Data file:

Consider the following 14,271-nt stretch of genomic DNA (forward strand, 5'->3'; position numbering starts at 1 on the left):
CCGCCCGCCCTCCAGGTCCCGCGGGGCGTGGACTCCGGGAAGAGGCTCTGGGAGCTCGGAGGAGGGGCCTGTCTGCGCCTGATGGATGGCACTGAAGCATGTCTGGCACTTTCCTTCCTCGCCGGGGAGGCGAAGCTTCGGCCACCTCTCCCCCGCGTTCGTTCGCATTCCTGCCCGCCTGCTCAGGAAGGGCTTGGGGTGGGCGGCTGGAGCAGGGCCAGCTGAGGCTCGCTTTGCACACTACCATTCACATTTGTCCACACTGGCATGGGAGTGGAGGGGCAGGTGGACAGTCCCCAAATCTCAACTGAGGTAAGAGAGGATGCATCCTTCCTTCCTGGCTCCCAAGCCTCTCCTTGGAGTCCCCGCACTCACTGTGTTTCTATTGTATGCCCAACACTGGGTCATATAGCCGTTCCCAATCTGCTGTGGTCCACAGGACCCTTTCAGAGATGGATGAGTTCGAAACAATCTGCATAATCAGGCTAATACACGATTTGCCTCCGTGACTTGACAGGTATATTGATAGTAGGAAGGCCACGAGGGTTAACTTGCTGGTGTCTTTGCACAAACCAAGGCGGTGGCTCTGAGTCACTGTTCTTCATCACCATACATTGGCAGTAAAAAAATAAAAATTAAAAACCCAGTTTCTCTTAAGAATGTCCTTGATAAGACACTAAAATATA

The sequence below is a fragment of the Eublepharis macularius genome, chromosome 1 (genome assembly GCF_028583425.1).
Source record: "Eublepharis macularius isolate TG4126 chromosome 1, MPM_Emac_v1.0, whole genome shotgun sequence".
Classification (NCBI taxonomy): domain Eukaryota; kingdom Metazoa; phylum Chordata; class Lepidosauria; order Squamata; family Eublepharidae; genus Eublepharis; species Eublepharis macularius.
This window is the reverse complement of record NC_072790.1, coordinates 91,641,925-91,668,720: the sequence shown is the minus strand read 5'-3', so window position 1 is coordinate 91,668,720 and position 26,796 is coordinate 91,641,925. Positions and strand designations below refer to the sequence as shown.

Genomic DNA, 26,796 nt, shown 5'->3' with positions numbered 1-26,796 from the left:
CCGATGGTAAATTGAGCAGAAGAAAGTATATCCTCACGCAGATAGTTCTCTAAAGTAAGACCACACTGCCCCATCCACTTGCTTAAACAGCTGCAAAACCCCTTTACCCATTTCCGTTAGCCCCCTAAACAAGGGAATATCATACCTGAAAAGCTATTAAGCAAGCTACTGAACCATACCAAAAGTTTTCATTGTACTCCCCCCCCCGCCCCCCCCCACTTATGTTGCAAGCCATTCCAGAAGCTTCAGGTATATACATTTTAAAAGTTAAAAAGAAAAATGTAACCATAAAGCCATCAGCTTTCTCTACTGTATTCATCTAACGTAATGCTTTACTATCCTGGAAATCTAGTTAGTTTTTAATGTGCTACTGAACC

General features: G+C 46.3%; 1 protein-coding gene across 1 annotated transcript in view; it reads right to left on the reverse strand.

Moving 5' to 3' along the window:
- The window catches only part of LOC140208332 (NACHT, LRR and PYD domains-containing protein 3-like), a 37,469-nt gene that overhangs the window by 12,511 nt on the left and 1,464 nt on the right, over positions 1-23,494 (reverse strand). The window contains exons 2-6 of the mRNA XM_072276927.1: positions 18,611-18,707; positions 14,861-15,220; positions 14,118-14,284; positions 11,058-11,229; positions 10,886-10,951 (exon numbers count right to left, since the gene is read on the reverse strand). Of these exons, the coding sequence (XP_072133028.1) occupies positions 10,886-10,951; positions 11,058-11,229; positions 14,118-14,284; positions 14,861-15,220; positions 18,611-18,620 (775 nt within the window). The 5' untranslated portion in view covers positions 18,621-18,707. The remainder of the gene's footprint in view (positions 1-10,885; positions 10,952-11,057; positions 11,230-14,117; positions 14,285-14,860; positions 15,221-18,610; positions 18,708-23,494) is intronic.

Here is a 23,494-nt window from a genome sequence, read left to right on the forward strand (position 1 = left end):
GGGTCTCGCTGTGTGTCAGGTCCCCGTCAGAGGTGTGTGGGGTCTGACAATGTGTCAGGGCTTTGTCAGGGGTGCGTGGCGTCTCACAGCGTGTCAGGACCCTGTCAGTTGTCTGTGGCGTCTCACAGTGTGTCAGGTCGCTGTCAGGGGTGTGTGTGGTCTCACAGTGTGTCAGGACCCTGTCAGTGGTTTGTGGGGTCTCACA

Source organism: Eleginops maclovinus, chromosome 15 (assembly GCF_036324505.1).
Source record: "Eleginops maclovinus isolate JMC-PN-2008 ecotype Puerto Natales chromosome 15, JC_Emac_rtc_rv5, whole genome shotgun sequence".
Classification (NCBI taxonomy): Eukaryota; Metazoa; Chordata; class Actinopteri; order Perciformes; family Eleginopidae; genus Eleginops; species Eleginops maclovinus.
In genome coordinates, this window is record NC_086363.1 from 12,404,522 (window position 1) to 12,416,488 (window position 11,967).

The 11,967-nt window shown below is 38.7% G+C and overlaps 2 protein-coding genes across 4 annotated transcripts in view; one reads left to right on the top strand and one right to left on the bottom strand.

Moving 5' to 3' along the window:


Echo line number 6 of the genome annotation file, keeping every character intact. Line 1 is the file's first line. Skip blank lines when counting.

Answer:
This window is the reverse complement of record NC_072790.1, coordinates 91,641,925-91,668,720: the sequence shown is the minus strand read 5'-3', so window position 1 is coordinate 91,668,720 and position 26,796 is coordinate 91,641,925. Positions and strand designations below refer to the sequence as shown.